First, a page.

Reflection on Standoff
Last Monday, as most of you are already aware, we attempted to locate a suspected gang member who is wanted on felony and federal arrest warrants. Not only were we not successful in apprehending the fugitive, but during the course of the arrest attempt, the home we believed him to be hiding in sustained damage.
Since that time an online group has posted what they portray to be a news article. I was surprised to see this article, not only because I had never heard of the organization that posted it (let alone do an interview with them), but when I read it, I saw it was filled with quotes and statements attributed to me that I had not made. Now, in all fairness some of the quotes were from interviews I had done with legitimate news outlets, but some of it had been taken out of context while other parts seem to have been pulled out of thin air. Naturally, as with any sensationalized and embellished story, some people believed what they read and became outraged, as they should have, if only the article were wholly truthful.
After the article was posted online, I began receiving a lot of communication from people outside of the Midwest who to be completely honest, had incredibly vile and evil things to say. However, I have also received a large number of calls, texts and emails from people who live here, expressing their appreciation for the job done by their local law enforcement officers and the efforts made to keep our neighborhoods safe. Many of you have let me know how upset you were when you saw people not from around here, who don’t know us, making vulgar and illogical comments. As a law enforcement official, I understand and can appreciate that the public will scrutinize our actions. Scrutiny is part of the job and is necessary for me to be held accountable. Sometimes that scrutiny is based on facts and other times it isn’t, but it’s nonetheless part of the job I am honored to have.
In our society, there are people who have justified distrust in law enforcement based on personal experiences and there are others who accept what they read online as the truth and that forms their basis for distrust. It’s those same people who may read this and find some issue with it and try to spin it into a narrative that furthers their agenda, whatever that may be. This letter is not directed towards them. I’m done with those people. There is too much work to be done and quite honestly, I don’t have the time to attempt to counter every ridiculous assertion they make.
I am writing this letter to the citizens of Cherokee County to say how proud I am to have had the opportunity to develop such a strong relationship with you over the years. It’s the strength of our relationship which allows you to recognize and question the validity of hateful and uncharacteristic allegations towards our office when you hear them. I’m proud that we have a strong enough relationship that you are comfortable questioning our actions knowing that we can have a conversation of mutual respect. I’m proud that many of you have shown your compassion by being concerned for the children involved. I’m proud that you all know me well enough to realize that while I was happy no residents or officers suffered physical harm, I obviously was not entirely happy with the situation last week. I’m proud that you didn’t demand an apology to the homeowner be posted online, recognizing that expressing sympathy is something I would have done (and did) that afternoon, in person, face to face. I’m proud that you knew we would (and did) offer short term assistance, which was declined, while the homeowner was awaiting a more long term solution. I’m proud that most of you know me well enough to know that despite what agency did this or what agency did that, as the sheriff, I accept responsibility for what occurs during operations within this county. Most of all, though, I’m just incredibly proud and humbled that so many of you have felt the need to defend me, our office and other local law enforcement agencies. I’ve been moved by those of you who have come up and shook my hand or gave a hug saying how hard you were praying that our officers would all be safe and that you appreciate us working to help make our neighborhoods a safer place.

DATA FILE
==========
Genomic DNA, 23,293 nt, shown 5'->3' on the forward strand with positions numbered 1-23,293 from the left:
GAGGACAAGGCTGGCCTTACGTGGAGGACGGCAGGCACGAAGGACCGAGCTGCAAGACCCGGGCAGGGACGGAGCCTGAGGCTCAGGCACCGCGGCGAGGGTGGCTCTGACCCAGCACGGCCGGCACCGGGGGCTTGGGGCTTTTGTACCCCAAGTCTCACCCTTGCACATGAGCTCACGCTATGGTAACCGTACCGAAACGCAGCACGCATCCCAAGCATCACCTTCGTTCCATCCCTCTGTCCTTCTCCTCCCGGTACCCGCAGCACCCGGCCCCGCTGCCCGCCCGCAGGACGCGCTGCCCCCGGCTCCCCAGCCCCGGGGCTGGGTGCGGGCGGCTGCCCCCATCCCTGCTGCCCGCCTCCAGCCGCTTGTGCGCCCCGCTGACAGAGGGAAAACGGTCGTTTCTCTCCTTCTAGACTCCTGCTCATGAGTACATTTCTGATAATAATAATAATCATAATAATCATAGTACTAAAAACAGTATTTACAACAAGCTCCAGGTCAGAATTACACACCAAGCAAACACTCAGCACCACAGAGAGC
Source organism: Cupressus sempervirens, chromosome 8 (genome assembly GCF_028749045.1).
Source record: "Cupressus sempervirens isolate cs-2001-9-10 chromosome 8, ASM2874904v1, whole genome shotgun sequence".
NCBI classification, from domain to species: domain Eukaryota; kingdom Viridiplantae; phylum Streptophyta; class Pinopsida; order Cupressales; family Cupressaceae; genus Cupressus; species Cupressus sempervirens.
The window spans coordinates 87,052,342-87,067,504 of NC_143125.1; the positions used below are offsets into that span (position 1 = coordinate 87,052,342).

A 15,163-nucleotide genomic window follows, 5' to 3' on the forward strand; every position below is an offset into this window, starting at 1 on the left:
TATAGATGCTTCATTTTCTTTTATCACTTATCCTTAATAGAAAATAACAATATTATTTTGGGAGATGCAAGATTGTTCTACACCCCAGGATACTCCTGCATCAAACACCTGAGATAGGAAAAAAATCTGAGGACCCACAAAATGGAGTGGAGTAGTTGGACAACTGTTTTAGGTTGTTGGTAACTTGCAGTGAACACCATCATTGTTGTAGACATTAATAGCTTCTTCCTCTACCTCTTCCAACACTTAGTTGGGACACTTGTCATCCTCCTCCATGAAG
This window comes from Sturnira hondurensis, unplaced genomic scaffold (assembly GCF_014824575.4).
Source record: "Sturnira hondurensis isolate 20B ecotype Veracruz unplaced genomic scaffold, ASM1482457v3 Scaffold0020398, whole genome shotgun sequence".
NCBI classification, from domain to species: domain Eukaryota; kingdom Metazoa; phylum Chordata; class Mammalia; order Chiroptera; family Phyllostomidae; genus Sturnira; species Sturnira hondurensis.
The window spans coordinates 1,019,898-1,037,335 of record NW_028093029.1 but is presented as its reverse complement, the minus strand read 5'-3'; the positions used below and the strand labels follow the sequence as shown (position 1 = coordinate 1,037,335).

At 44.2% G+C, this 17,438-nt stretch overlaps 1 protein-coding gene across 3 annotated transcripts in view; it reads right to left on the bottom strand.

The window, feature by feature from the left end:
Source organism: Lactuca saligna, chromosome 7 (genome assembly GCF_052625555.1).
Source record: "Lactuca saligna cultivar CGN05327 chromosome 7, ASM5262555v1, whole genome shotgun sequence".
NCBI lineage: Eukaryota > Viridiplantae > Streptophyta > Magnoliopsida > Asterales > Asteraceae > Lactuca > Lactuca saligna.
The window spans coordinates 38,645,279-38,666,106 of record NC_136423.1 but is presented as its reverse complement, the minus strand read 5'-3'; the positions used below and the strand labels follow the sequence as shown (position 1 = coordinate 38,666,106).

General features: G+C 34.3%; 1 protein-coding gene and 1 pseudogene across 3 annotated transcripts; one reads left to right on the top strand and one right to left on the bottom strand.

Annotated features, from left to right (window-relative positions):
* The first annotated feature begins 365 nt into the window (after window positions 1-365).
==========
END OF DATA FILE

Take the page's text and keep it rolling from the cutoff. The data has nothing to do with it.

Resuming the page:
During the past few days, I’ve been thinking about a quote someone sent me. It’s been attributed to Paulo Coelho and goes, “Don’t explain. Your friends do not need it, and your enemies will not believe you.” I’m grateful that our office has such a relationship with Cherokee County residents that this letter was not necessary for most of you. However, being a public official, who needs to be held accountable to you, whether this was necessary or not, I felt you deserve to hear it.
As for those outside of our area who want to continue to have hate in their hearts, all I can do is pray for them. For Cherokee County residents, I already pray for you each morning, but I want to express my heartfelt thanks for your showing of support, not just this past week but the past several years. As always, if I can be of any assistance, please don’t hesitate to contact me.
Sheriff David M. Groves